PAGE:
WS 27: Avoiding Cliche Characters

Yes, we know that the new cliche is trying to avoid a cliche, but that won’t stop us from making you think about your cliche characters. (Besides, the lack of thinking about it seems a nice cop-out) No one here is saying lazy *cough*

What Cliche do you have a tendency to draw to in your own writing (not dating)?

Disclaimer: we do get a little silly in this podcast. We all would like to take this moment to blame Lillian. Thank you.

*The prizes for last month will not be up today. Sorry.

Have a safe 4th of July!

 

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Information for the beginning or aspiring writer about all things writing in the fiction world. Novels, publishing, etc. We feature author and other professional interviews. View all posts by Writing Snippets

11 responses to “WS 27: Avoiding Cliche Characters

  • John D. Payne

    For me, one of the best ways to avoid both cliched characters and cliched descriptions of characters is to either draw a picture or find a picture for each of my characters. And I try to make sure they all have obvious, notable differences from each other. I think keeping the images of the characters sharp and distinct in my mind helps me avoid writing about a bunch of interchangeable clones or cliches.

  • M.L. Forman

    Cliche… I hate it when that happens and I don’t even notice. Yes, it is being lazy, or maybe just not paying attention to what you’ve written. A lot of times I try to avoid the cliche by not giving long descriptions of what people or things look like, I’ll let you, the reader, create your own picture of the person or place. O.K. not always a good plan, so here’s how I describe a wizard that I’ve told the reader is the greatest living wizard… form your picture of what the greatest living wizard should look like…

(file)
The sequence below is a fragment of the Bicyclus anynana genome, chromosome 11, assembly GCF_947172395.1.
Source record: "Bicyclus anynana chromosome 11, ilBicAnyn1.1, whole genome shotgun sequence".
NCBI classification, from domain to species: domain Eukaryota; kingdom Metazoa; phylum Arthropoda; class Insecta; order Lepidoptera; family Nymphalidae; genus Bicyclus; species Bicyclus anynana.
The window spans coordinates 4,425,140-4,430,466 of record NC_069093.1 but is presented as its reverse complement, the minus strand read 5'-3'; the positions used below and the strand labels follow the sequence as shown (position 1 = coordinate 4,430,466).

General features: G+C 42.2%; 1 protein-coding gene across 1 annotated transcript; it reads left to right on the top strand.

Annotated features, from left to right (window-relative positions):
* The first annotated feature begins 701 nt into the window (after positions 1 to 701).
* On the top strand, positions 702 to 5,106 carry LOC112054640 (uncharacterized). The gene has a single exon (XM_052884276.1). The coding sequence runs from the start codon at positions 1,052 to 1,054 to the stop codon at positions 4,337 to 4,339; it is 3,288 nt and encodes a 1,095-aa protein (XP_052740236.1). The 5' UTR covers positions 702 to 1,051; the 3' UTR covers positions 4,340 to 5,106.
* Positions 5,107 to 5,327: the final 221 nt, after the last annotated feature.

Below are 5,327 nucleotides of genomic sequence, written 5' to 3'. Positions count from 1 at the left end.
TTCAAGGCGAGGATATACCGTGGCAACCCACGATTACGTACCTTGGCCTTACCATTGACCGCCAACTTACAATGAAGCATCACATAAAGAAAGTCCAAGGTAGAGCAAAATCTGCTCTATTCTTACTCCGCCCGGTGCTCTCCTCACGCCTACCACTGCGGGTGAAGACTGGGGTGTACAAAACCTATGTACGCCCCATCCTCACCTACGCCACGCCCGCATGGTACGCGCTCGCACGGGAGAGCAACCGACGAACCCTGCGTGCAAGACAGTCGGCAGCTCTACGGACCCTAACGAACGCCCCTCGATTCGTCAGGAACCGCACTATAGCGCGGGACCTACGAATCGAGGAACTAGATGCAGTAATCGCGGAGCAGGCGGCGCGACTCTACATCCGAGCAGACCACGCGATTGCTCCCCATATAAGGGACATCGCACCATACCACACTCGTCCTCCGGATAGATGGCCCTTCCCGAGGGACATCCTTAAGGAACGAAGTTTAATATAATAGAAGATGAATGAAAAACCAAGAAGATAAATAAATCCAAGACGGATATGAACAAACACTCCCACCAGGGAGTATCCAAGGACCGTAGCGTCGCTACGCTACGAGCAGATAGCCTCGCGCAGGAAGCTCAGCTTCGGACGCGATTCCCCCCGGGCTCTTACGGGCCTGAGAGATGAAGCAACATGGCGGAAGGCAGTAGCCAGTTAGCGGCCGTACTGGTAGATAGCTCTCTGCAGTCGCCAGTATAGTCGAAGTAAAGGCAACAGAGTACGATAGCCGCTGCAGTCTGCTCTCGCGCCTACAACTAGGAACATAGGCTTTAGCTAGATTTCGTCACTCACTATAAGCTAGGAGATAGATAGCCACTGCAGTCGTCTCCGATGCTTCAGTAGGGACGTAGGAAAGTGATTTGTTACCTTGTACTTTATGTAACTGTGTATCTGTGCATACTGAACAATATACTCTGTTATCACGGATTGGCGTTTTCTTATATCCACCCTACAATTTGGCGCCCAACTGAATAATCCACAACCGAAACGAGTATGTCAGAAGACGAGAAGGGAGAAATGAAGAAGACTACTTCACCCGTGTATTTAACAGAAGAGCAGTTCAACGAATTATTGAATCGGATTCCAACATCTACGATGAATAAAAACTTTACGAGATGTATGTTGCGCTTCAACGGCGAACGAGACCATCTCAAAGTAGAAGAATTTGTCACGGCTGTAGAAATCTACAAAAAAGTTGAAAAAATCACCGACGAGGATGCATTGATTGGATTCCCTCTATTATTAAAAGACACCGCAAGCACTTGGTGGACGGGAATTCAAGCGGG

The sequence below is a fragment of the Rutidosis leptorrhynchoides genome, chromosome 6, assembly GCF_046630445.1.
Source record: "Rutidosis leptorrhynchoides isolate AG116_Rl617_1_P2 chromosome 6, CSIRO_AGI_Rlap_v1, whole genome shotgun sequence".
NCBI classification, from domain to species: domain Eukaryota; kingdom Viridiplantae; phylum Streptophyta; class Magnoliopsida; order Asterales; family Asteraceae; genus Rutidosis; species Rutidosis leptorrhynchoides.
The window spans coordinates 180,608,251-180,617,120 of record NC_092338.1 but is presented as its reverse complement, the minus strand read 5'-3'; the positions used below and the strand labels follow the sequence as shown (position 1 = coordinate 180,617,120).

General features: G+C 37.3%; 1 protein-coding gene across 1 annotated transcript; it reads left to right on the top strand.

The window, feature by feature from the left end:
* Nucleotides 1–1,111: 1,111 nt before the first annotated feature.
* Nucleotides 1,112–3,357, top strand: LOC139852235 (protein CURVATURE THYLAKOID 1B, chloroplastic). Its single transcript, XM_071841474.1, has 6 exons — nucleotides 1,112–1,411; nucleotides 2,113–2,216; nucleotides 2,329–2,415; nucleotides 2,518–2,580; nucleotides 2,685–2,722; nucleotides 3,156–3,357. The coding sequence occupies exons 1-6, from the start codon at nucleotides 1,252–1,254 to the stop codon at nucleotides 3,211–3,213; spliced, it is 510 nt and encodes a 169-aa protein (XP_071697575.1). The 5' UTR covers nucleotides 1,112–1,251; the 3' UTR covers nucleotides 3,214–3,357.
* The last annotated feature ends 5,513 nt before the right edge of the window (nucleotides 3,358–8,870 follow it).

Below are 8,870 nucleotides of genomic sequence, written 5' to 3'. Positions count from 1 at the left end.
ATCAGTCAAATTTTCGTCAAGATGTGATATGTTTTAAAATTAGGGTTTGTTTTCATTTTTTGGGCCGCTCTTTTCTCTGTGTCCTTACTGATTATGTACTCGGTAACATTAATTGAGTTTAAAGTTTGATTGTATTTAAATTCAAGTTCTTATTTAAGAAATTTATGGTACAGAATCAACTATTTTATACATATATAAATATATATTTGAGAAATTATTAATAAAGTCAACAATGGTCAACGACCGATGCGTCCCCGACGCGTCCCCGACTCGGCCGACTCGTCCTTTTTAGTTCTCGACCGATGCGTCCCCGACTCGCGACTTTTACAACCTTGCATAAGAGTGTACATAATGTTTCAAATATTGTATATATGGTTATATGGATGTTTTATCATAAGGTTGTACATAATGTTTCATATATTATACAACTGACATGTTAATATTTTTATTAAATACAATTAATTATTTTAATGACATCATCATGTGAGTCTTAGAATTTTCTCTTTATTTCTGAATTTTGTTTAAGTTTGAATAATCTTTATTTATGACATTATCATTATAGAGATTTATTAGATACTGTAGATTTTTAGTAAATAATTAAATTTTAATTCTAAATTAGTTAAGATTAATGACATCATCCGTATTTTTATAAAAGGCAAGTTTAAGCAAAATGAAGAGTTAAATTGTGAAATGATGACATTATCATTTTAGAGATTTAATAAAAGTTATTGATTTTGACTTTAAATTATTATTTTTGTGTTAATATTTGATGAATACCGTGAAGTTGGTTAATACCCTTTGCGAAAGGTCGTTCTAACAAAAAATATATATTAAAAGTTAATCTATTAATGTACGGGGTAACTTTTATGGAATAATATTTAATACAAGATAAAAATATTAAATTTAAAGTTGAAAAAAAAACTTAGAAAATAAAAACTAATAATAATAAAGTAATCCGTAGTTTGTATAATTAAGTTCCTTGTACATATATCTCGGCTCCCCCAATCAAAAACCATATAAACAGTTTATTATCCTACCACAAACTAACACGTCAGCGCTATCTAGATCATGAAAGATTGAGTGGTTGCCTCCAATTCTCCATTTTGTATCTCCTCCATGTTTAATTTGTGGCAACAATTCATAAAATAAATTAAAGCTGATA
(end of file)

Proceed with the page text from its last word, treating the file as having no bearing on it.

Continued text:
“Old, but not too old; thin, but not too thin. He was almost six feet tall with shoulder-length silver-gray hair and a neatly trimmed goatee.” So what does he look like? Is he carrying a staff? Does he wear a robe? What about a magic ring? I’ll leave that all up to you, the reader. It will be a bit different for everyone, and everyone can create their own image of the greatest wizard alive. After all, isn’t the point of reading to create the images of the story in your own mind? If you want it all drawn out for you, wait for the movie.
    -Mark

    • alicebeesley

      I like mark’s idea too. don’t give a lot of description and let the reader fill in the blanks. I try to do that too.

      • John David Payne

        Funny that getting more concrete and getting less detailed are both ways to avoid being cliched. Maybe anything you do consciously to avoid cliches helps.

      • John D. Payne

        I think it’s interesting that Mark’s idea (less description for the reader) and mine (more concrete detail for the writer) are so different, and yet both seem like they would be helpful.

        Maybe any conscious attempt to avoid cliche is a good thing. πŸ™‚

      • M.L. Forman

        The interesting thing is, they aren’t as different as you might think. As the writer you need to know your characters, know exactly what they look like, what they sound like, if they like cheese, all that. Detail is your friend, as a writer. On the other hand, when you describe a character you don’t need to give all the details to the reader, just like you don’t always give all the details to someone your setting up on a blind date. Yes, that can lead to problems, but it’s nice to let people use their own imagination to fill in blanks as well.

  • M.L. Forman

    Umm… who won the bronze?

  • Alex

    Okay. You have cliche or stereotype. I think you avoid cliche by giving the character ‘character’ of his/her own. Because I have wizards on my mind πŸ™‚ As an example: the guy could look exactly like Gandolf. Does he act like that role? Or is he a blundering idiot that only wants to sit at home making pies with a wave of his jade (because of a spell gone wrong, of course) jeweled wand?

    Attitude, more than appearance, makes the character. At least it does to me. Descriptions are nice, but they can be a quick view that can be fleshed out as the story continues.

    You might not want the reader to know that this strange Mage is going to be all important. Yet. He may need a pie to blow up before we find out his eyes are brown with blue specks. Or some other detail that wouldn’t have been as casually observed.

    Wow. I now want to write in a strange brown eyed (with blue specks!) mage that enjoys making pies. πŸ™‚

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